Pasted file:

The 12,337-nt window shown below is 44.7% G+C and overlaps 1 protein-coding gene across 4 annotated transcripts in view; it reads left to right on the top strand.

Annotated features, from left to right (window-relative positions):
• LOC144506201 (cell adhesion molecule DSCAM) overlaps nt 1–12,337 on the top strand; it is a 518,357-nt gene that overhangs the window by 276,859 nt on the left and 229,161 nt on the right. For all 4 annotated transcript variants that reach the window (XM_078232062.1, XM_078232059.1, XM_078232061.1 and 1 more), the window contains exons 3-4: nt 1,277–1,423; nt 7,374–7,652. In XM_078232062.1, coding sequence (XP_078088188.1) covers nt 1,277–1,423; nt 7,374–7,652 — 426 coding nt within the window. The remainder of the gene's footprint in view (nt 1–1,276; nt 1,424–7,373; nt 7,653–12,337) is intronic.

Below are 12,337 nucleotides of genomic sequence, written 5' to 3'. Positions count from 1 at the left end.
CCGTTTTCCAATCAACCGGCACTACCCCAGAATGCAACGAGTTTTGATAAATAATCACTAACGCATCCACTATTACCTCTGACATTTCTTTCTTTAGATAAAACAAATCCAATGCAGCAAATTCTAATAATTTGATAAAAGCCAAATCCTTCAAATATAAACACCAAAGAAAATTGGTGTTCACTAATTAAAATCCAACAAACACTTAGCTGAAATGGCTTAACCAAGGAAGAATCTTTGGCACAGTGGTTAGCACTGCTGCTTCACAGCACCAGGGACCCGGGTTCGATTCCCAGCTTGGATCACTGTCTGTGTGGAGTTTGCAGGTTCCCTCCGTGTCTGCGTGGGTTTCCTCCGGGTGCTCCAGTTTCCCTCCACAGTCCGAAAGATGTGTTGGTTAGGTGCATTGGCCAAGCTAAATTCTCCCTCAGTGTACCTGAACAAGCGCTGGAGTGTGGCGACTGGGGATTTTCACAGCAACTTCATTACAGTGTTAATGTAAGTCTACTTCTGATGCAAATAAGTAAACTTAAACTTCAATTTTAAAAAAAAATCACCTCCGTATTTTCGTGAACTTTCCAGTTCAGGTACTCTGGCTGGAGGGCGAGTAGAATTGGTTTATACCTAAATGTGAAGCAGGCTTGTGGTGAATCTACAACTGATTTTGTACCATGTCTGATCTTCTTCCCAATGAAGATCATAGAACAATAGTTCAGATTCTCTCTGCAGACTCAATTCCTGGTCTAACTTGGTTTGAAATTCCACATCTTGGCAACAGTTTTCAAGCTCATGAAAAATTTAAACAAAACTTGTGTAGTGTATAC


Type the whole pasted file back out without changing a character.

The 12,337-nt window shown below is 44.7% G+C and overlaps 1 protein-coding gene across 4 annotated transcripts in view; it reads left to right on the top strand.

Annotated features, from left to right (window-relative positions):
• LOC144506201 (cell adhesion molecule DSCAM) overlaps nt 1–12,337 on the top strand; it is a 518,357-nt gene that overhangs the window by 276,859 nt on the left and 229,161 nt on the right. For all 4 annotated transcript variants that reach the window (XM_078232062.1, XM_078232059.1, XM_078232061.1 and 1 more), the window contains exons 3-4: nt 1,277–1,423; nt 7,374–7,652. In XM_078232062.1, coding sequence (XP_078088188.1) covers nt 1,277–1,423; nt 7,374–7,652 — 426 coding nt within the window. The remainder of the gene's footprint in view (nt 1–1,276; nt 1,424–7,373; nt 7,653–12,337) is intronic.

Below are 12,337 nucleotides of genomic sequence, written 5' to 3'. Positions count from 1 at the left end.
CCGTTTTCCAATCAACCGGCACTACCCCAGAATGCAACGAGTTTTGATAAATAATCACTAACGCATCCACTATTACCTCTGACATTTCTTTCTTTAGATAAAACAAATCCAATGCAGCAAATTCTAATAATTTGATAAAAGCCAAATCCTTCAAATATAAACACCAAAGAAAATTGGTGTTCACTAATTAAAATCCAACAAACACTTAGCTGAAATGGCTTAACCAAGGAAGAATCTTTGGCACAGTGGTTAGCACTGCTGCTTCACAGCACCAGGGACCCGGGTTCGATTCCCAGCTTGGATCACTGTCTGTGTGGAGTTTGCAGGTTCCCTCCGTGTCTGCGTGGGTTTCCTCCGGGTGCTCCAGTTTCCCTCCACAGTCCGAAAGATGTGTTGGTTAGGTGCATTGGCCAAGCTAAATTCTCCCTCAGTGTACCTGAACAAGCGCTGGAGTGTGGCGACTGGGGATTTTCACAGCAACTTCATTACAGTGTTAATGTAAGTCTACTTCTGATGCAAATAAGTAAACTTAAACTTCAATTTTAAAAAAAAATCACCTCCGTATTTTCGTGAACTTTCCAGTTCAGGTACTCTGGCTGGAGGGCGAGTAGAATTGGTTTATACCTAAATGTGAAGCAGGCTTGTGGTGAATCTACAACTGATTTTGTACCATGTCTGATCTTCTTCCCAATGAAGATCATAGAACAATAGTTCAGATTCTCTCTGCAGACTCAATTCCTGGTCTAACTTGGTTTGAAATTCCACATCTTGGCAACAGTTTTCAAGCTCATGAAAAATTTAAACAAAACTTGTGTAGTGTATAC